A historic 'kere' now gone dry

A historic 'kere' now gone dry

HERITAGE

A historic 'kere' now gone dry

Hesarghatta in Bangalore North is around 25 km away from the city, off the NH4. It is home to a huge tank, several government institutions, poultry farms and a few decades back, Protima Bedi’s austere dance school, Nrityagram.

Though the chief attraction today is Nrityagram, Hesarghatta kere held that position until the Eighties and had once been the major source of water to the City.

As we drive through Outer Ring Road that leads to Tumkur, there are plenty of stalls selling fruits, condiments and small hotels where you can stop for a quick bite.

A few kilometres further, we cross Chikkabanavara railway station. It reminds me of the Srirangapatna railway station, charmingly small and simple. The urban scene is increasingly greener and unspoilt by realty boards yet. On either side are cultivable lands, plantations and farm houses. The nagara (urban areas) ends and gradually the hallis (villages) start. Soladevanahalli, Tharabanahalli, Kumbarhalli, Hesarghatta, Aivarkhandapura, Siluvepura and the list goes on.

There’s an old BWSSB pump station at Soladevanahalli that can still be used for whatever water the Hesarghatta tank can provide. The building is off set from the main road and looks easily a hundred years old. With arched windows and doors and a pink bougainvillea creating a flowery porch, it’s very charming and quiet.

As we go further, we can see a few defence establishments. The board on the main road leads us to the Hesarghatta tank bund. A set of stairs leads us upwards. The huge area, mostly dry, has some water body. A group of fishermen are trying their luck for the day.Some birds also have the same intent. I could spot a horde of magpie robins, kingfishers and a few Brahminy kites with my little knowledge of bird species.

Hesarghatta is home to many water birds and this is a good place to some serious avian photography.

The making of the tank

An anecut or bund had been constructed around 1532 AD. ‘Epigraphica Carnatica’ informs us of a Vijayanagara inscription that states that an anecut was built on the banks of the Arkavathi river and a Chandramoulishwara temple was constructed near the anecut.  An agrahara was formed here and since then, this place was renamed as Siva Samudra Agrahara.

The making of the bund and the renaming must have been during the time of King Achutaraya of the Tuluva dynasty of Vijayanagar rulers. B L Rice writes in the Mysore Gazetteer that the King Achutaraya, pleased with Kempegowda I, liberally bestowed twelve hoblis (settlements), one of which was Hesarghatta.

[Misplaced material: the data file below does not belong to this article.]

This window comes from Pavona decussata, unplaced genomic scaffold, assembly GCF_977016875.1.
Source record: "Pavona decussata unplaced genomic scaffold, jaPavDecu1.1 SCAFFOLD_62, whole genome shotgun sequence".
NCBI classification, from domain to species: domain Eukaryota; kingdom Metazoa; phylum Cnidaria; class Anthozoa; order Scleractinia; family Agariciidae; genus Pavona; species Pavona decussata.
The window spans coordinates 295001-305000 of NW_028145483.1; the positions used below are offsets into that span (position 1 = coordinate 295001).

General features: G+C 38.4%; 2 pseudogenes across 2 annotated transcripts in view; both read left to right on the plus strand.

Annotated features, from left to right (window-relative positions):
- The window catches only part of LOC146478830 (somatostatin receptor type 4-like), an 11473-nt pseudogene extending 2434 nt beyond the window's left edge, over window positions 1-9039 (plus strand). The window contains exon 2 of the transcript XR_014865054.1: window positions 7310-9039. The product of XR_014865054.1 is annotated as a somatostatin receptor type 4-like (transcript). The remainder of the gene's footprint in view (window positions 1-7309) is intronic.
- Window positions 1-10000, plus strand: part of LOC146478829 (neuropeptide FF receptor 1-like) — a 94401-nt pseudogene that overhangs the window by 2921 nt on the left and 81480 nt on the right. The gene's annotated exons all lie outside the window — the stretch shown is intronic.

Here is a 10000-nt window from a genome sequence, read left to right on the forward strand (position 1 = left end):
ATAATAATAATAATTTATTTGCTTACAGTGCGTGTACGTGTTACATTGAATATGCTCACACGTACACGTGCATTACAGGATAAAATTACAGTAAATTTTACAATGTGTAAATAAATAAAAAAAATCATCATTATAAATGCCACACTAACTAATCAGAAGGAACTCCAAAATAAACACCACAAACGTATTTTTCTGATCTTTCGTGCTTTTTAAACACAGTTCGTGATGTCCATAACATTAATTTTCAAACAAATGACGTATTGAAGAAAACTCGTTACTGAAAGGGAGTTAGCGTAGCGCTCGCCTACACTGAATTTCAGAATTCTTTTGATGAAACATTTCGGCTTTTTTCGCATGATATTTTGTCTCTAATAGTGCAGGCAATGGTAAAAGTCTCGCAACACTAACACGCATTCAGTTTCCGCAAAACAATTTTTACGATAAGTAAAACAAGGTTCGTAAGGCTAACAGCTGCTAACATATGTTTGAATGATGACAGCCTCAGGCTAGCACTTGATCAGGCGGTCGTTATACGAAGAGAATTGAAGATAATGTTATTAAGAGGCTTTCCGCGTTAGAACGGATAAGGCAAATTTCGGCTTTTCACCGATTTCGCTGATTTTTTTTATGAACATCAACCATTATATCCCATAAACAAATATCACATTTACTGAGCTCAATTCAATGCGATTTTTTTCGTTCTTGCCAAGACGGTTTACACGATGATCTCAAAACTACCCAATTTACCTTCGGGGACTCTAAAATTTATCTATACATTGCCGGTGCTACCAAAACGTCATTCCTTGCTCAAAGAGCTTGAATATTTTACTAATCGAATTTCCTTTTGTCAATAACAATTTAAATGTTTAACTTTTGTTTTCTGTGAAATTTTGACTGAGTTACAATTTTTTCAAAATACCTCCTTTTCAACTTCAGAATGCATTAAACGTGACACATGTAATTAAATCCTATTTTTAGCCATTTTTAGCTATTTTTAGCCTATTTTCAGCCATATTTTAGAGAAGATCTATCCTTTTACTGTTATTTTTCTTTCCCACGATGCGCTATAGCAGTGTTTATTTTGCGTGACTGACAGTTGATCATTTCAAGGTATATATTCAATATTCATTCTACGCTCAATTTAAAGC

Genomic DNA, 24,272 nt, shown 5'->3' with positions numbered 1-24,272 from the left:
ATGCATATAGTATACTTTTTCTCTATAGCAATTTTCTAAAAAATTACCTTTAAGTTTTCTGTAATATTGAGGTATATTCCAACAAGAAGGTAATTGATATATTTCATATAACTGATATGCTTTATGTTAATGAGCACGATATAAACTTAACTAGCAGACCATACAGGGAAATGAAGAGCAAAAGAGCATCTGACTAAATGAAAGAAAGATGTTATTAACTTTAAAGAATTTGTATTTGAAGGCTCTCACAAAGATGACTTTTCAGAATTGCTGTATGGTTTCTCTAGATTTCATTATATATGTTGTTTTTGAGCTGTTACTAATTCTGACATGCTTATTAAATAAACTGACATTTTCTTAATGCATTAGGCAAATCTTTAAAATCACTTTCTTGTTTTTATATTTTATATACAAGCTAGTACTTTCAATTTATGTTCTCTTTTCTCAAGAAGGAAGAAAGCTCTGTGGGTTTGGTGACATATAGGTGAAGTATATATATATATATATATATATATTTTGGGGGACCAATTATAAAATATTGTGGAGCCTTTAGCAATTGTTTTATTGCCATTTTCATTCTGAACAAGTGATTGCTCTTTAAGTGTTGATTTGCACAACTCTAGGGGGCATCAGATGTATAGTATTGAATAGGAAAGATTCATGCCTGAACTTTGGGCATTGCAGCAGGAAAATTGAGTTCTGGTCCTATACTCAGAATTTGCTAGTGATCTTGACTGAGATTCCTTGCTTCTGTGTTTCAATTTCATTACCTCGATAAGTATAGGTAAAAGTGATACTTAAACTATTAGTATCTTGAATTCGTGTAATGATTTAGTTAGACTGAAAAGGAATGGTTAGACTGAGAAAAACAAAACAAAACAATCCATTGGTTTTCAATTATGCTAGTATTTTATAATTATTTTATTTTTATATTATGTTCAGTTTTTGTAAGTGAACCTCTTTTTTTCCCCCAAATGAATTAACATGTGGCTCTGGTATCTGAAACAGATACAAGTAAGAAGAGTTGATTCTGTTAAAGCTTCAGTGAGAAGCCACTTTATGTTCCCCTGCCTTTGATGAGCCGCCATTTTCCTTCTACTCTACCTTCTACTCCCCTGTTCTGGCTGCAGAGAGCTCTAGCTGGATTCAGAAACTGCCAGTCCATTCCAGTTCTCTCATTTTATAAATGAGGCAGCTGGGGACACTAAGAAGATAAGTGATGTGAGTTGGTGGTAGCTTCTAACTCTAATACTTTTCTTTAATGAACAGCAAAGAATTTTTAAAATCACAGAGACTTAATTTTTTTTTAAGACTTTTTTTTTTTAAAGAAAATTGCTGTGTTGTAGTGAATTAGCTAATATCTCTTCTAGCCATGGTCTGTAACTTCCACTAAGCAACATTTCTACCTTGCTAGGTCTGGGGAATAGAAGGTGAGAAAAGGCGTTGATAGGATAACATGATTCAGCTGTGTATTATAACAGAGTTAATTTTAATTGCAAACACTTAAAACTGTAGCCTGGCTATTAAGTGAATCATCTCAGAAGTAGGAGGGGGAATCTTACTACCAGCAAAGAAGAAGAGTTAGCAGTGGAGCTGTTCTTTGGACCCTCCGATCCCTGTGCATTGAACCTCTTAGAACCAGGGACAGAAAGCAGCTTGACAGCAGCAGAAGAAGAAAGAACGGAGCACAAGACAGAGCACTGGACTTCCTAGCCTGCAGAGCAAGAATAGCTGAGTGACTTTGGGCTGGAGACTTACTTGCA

The tank served irrigation and domestic water for the settlements around it. It was only in the late nineteenth century that it was expanded and comprehensively redone to supply the first protected water supply to Bangalore.

In his book, ‘Bangalore through Centuries’, Fazlul Hasan colourfully narrates the entire Hesarghatta project. He credits the then Maharaja Chamarajendra Wodeyar and Dewan K Seshadri Iyer for taking the cause of providing water to Bangalore.

The project started in 1894 cost Rs 20,78,641, a big amount in those days! A brick aqueduct brought water from the kere to Turabanahalli. Here the water was filtered and chlorinated. It then flowed to Soladevanahalli reservoir from where steam pumps were used to pump it up to Chimney Hills. From here the water flowed  to the Jewel Filters at Malleswaram and was then distributed to the entire city.

Water flowed into homes in both City and Civil and Military Station (cantonment) in mid 1896. Until the Tippagondanahalli tank was constructed in 1933, this reservoir was the main water source for the city.

The then Dewan K Sheshadri Iyer and the then chief engineer of Mysore M C Hutchins played a key role, in the development of the Hesarghatta water supply scheme which came to be called the Chamarajendra water works. The reservoir with a catchment area of 474 sq km, with 184 tanks in its upper catchment used to supply 36 million litres per day of water explains S Vishwanath, one of the key advisors to Arghyam, an NGO working in the water and sanitation sector.

Today, a water tanker provides water to the houses just behind the bund. A decade-old well in one of the homes has been dry for a few years. Vishwanath explains that there is a necessity to understand the changes in the catchment of the Arkavathi and look at reviving the river and regenerating flows.

Other institutions

Many government Institutions dot the area around the kere. There’s a Horticulture Research Institute, a Central Duck Breeding Farm and the Government Aquarium. The institutes that rose here due to availability of water now are probably facing difficult times now.

The people who visit the spot today typically come to see Nrityagram and round it off with a sumptuous lunch at a restaurant opposite. Walking along the tank bund, I just hope one day, I can see the entire kere, brimming with water, just like it might have been until the Seventies.

Getting there and around

One has to drive on the Outer Ring Road towards Tumkur. Don’t take the flyover, but drive under it until you get the Hesarghatta cross. Driving is less hectic once you turn off the Tumkur road traffic onto Hesarghatta Main road.

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